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Pet Rabbits and Toxins

Sometimes pet rabbits eat or chew on things that can make them sick. Below are listed some of the more common toxins we see rabbits exposed to. Please note that if your rabbit is exposed to a toxin, time is of the essence and you should seek veterinary care immediately. None of these situations can be treated at home, and adopting a “wait and see” approach can lead to the death of your pet.

Household and Yard Toxins
Lead toxicosis is common in pet rabbits. Lead paint used in houses built prior to 1974 is the most common cause, and rabbits that chew on baseboards or walls of older homes can easily become poisoned with lead. Other common lead-containing items include golf balls, linoleum glue, metallic objects, and lead soldering. The most common clinical sign of lead toxicosis is loss of appetite. Other symptoms include seizures, weight loss, loss of balance, and blindness.
Organophosphates are potent insecticides used to treat kill outdoor ants and other insects in lawns and on plants. There are a large number of different organophosphate insecticides available, including malathion, diazinon, and acephate. Rabbits that graze outdoors in treated areas can easily become poisoned. Symptoms include drooling, uncontrolled urination, and muscle weakness. Rat poisons are made to be palatable and are therefore attractive to rabbits. If your rabbit ingests one of these products be sure to bring the packaging with you to the vet, as there are a number of different poisons used to kill rats, and each requires its own treatment.
Food Toxins
Avocado is delicious to humans but very dangerous to rabbits. The toxic ingredient persin is present in the fruit, leaves, and seeds. Persin damages the heart muscle in rabbits, causing cardiac arrhythmias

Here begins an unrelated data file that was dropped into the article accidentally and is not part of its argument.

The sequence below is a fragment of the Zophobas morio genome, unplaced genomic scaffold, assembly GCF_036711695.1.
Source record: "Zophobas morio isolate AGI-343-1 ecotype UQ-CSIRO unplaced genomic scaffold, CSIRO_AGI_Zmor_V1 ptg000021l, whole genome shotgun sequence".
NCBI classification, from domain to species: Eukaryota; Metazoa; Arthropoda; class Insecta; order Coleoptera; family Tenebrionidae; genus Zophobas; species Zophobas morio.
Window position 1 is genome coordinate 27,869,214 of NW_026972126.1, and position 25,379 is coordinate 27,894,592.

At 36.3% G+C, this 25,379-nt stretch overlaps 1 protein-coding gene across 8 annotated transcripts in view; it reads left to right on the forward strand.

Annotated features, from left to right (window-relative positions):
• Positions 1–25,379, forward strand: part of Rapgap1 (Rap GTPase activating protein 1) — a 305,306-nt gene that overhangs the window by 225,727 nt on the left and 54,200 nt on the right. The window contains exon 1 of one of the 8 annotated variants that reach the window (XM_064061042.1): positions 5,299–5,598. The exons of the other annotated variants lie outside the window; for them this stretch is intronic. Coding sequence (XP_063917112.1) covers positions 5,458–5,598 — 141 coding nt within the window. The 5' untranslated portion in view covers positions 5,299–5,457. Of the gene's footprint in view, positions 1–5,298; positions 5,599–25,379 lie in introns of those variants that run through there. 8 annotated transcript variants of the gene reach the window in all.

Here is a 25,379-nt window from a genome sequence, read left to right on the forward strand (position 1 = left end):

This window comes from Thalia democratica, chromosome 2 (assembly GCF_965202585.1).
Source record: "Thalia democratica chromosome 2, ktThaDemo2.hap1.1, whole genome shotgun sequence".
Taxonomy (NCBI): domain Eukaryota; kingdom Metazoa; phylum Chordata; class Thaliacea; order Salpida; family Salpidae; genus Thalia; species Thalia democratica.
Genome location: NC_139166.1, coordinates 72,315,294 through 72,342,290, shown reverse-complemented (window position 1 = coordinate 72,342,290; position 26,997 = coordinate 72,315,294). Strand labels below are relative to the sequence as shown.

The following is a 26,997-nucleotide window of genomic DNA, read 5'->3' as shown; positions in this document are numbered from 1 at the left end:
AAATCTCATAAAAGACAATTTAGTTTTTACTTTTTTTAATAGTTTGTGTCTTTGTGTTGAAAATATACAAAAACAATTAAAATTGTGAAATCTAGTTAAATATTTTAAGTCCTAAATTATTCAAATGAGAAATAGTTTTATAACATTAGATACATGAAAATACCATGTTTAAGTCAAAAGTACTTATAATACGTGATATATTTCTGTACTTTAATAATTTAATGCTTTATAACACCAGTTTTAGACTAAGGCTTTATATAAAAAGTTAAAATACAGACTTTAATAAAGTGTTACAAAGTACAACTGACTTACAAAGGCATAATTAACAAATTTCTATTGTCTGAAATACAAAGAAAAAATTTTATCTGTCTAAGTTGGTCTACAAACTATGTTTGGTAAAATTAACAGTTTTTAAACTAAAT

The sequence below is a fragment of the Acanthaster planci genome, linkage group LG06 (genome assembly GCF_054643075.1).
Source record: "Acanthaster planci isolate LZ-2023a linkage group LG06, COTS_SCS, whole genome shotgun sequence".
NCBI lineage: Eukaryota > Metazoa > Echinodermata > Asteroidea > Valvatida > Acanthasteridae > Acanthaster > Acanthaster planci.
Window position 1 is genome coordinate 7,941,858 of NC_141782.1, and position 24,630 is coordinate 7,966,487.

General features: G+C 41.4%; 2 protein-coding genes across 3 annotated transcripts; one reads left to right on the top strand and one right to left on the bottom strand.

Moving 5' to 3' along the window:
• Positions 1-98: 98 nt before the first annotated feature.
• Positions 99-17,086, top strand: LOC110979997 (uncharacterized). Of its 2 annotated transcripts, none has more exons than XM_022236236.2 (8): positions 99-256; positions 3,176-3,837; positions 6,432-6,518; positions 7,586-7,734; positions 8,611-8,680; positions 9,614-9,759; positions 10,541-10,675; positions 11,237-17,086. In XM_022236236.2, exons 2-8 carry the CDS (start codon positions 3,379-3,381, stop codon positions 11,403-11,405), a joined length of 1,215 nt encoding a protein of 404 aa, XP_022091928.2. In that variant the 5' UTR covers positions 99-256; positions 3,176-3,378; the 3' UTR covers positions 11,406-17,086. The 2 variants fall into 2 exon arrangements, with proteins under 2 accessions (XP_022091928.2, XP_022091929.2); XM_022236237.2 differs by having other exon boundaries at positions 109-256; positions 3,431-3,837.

and death.
Onions and Garlic All plants in the Allium family, including onions, garlic, leeks, and chives, can cause
severe anemia if ingested. Symptoms may take several days to appear. Clinical signs often include depression, brown urine, weakness, exercise intolerance, and rapid breathing.
Chocolate The toxic compounds in chocolate are theobromine and caffeine. Clinical signs usually occur
within 6 to 12 hours of ingestion. Initial signs include increased water consumption, diarrhea,bloating, and restlessness. Signs progress to hyperactivity, difficulty walking, tremors, and seizures. Death is generally due to cardiac arrhythmias or respiratory failure.
Moldy Feed Aflatoxins are poisonous and cancercausing chemicals produced by certain fungi which
grow in decaying vegetation, hay, seeds, grains, and nuts. Rabbits are reportedly one of the most sensitive species to aflatoxins. Ingestion of this toxin causes anorexia, weight loss, liver damage and death. Treatment is often unrewarding, so prevention is the best strategy; feed only fresh, high quality food that has been properly stored. It is incumbent on us as pet owners to make sure our rabbits stay safe. If your rabbit has been exposed to one of these toxins, or you have a question about something your rabbit has eaten, please call us right away at 831-475-0432.

Call us to make an appointment for your rabbit.

Written By: Dr. Hilary Stern, DVM